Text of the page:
That never happens with the sale, possession, and use of drugs because there’s no victim to complain. Violent crimes and property crimes have to be solved; drug crimes have to be discovered.

Since no one wants the police involved, they end up spying on people, searching cars and homes, monitoring financial transactions, bugging phones, and doing a bunch of other things that infringe on our personal freedoms.

But our moral code rejects each of them, so none — including drugs — can be legalized if we still adhere to that code.

Hawkins is pretty quick to whip out the first person plural there. Maybe his moral code rejects all four of those crimes, but our moral code does not. In particular, my moral code does not reject drug use, and neither do the moral codes of a lot of other good people.

Of course, the number of people using what are currently illegal drugs would skyrocket if they were legalized, so we’d see a new wave of drug-addled burglars if we “legalized it.”

I doubt it. Most of the end user’s high purchase price of illegal drugs is caused by the direct and indirect costs of drug smuggling. Drugs that don’t have to be smuggled are a lot cheaper, and their users don’t have to commit crimes to afford their habit. You don’t see many drunks breaking into homes to afford their next hit of booze.

But, some people may say, “so what if drug usage does explode? They’re not hurting anyone but themselves.” That might be true in a purely capitalistic society, but in the sort of welfare state that we have in this country, the rest of us would end up paying a significant share of the bills of people who don’t hold jobs or end up strung out in the hospital without jobs — and that’s even if you forget about the thugs who’d end up robbing our houses to get things to pawn to buy more drugs.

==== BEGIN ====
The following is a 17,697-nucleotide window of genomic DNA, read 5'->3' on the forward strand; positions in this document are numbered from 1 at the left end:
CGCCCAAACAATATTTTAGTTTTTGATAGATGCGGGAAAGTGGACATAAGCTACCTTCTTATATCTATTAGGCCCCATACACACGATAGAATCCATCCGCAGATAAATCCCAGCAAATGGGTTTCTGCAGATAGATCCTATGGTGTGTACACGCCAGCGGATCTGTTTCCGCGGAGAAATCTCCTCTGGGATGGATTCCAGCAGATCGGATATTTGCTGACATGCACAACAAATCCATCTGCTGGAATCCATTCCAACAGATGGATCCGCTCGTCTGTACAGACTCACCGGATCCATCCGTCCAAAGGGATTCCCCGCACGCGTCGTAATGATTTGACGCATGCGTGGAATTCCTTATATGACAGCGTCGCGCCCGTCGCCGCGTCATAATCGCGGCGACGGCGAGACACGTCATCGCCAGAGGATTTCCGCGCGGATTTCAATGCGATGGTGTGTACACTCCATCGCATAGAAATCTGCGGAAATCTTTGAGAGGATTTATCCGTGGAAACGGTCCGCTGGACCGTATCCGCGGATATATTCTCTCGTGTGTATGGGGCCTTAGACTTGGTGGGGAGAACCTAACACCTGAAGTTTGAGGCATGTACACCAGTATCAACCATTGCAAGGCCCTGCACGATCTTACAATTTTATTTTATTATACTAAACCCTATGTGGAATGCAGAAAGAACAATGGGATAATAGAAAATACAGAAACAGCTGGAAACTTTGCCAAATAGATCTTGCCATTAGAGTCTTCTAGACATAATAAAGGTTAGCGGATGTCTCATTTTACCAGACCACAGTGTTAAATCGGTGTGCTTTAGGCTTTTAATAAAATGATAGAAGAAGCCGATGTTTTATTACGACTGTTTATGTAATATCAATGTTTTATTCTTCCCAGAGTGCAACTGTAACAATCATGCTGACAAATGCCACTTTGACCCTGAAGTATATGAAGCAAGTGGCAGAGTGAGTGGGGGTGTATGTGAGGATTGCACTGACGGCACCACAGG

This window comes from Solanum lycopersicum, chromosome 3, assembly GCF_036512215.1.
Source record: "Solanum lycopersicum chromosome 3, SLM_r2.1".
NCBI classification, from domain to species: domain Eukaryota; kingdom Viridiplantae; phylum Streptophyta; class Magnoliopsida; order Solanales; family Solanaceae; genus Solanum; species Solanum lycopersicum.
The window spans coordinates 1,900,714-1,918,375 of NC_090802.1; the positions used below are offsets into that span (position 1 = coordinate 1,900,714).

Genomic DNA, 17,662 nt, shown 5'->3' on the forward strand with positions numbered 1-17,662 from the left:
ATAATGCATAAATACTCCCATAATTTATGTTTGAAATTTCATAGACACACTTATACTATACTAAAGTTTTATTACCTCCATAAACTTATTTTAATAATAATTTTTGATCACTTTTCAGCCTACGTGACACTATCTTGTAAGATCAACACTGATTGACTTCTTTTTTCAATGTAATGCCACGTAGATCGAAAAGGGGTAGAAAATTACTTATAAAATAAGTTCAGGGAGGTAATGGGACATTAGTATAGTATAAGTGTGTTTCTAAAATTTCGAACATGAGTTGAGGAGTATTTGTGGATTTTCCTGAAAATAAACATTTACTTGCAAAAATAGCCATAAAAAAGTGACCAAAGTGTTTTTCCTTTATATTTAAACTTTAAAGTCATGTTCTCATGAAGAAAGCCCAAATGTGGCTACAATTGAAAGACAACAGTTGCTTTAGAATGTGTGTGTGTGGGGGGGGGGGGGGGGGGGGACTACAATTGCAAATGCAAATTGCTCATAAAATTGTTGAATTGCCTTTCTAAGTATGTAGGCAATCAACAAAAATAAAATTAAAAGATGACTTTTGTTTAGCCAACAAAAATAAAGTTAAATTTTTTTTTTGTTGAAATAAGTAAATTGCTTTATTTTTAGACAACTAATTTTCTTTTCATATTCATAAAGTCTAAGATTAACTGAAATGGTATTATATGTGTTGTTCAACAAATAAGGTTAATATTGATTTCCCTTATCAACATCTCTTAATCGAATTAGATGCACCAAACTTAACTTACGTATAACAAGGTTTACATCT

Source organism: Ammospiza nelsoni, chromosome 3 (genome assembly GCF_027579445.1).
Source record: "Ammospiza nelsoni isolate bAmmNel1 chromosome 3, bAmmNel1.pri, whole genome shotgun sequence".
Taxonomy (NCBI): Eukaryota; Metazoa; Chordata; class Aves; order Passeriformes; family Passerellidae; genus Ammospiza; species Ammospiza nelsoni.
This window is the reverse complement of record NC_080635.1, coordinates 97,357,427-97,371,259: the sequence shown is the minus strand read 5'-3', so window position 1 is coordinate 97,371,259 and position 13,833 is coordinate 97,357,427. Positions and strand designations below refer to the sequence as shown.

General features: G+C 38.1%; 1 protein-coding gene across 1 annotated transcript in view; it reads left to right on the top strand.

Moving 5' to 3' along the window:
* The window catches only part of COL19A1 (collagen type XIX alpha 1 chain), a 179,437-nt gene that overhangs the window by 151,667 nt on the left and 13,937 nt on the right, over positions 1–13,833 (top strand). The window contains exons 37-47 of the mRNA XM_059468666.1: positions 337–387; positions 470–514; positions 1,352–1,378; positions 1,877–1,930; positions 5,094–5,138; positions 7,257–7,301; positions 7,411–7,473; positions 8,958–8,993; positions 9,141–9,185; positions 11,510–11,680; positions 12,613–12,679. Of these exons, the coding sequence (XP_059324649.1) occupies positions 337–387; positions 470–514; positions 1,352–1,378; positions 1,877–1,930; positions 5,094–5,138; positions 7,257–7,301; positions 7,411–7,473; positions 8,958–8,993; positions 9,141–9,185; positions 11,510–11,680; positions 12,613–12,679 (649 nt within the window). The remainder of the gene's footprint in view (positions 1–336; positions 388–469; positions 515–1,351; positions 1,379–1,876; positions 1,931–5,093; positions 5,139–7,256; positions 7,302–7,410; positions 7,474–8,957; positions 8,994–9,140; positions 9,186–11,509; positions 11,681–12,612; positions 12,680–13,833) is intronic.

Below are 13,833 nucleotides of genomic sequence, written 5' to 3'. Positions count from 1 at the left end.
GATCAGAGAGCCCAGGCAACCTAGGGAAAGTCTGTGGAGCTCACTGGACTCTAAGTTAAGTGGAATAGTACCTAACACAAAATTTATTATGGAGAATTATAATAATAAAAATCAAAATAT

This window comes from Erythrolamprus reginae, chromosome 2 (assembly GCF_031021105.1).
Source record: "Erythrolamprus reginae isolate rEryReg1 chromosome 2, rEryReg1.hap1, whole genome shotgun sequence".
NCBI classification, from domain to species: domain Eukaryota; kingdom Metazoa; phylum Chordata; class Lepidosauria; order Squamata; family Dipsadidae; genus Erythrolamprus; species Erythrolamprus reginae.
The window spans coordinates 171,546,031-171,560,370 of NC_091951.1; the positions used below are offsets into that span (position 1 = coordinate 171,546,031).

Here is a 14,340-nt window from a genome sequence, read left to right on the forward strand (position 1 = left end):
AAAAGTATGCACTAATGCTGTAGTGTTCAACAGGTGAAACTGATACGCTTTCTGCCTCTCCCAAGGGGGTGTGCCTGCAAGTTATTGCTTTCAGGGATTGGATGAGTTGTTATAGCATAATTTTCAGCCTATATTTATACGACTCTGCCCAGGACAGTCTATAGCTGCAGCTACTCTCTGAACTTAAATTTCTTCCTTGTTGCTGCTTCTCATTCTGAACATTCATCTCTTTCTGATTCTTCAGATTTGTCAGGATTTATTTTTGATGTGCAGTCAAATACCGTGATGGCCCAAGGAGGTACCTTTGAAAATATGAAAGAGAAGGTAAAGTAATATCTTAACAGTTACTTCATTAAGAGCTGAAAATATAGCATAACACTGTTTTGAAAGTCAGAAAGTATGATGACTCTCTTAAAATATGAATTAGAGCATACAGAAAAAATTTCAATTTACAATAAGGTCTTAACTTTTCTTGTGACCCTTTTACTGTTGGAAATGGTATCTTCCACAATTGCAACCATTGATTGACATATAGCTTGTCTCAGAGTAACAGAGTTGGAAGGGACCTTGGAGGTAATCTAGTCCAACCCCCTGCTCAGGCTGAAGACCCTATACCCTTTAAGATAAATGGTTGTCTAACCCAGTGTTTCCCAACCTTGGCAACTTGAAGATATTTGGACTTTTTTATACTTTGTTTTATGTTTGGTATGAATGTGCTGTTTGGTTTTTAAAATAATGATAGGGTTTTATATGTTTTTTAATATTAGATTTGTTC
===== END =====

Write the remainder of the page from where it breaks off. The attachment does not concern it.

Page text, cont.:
Man, he just doesn’t let up on that. It’s not as if this wasn’t a major part of the pro-legalization argument. Legalizing drugs will reduce the amount of drug-related crime because drugs will be a lot cheaper and people won’t need to live a life of crime to afford a drug habit.

For example, cocaine has some legal medical uses, so there’s a legal market. Last time I checked, the cost of medical cocaine was about 1/30th the cost of street cocaine. Who’s going to do burglaries to afford a drug habit when they can pay for it by panhandling?

There’s another crime-reducing effect as well: If other drugs have similar ratios of legal to illegal price, legalizing drugs could drain 97% of the revenue out of the street gangs and international drug smuggling operations. That should make things quieter in Columbia and on Chicago’s west side .

As for that bit about how the rest of us would be paying for drug users’ problems, I see his point, but where does that logic end? If we keep thinking that way, we’ll end up with a public health nanny state that tries to manage and control every aspect of human behavior that’s the least bit risky.

Even setting that aside, we make laws that prevent people from harming themselves all the time in our society. In many states there are helmet laws, laws that require us to wear seatbelts, laws against prostitution, and it’s even illegal to commit suicide. So banning harmful drugs is just par for the course.

Yeah, but have a sense of proportion. The first two crimes are just violations which are punished with small fines, and prostitution sentences are also very mild. As for suicide, are people ever really punished for that? I’m pretty sure the laws against suicide are only there as a justification to allow the government to restrain and evaluate suicidal people. None of those laws are enforced by multijurisdictional task forces that invade people’s homes in the middle of the night and sometimes shoot 92-year-old grandmothers.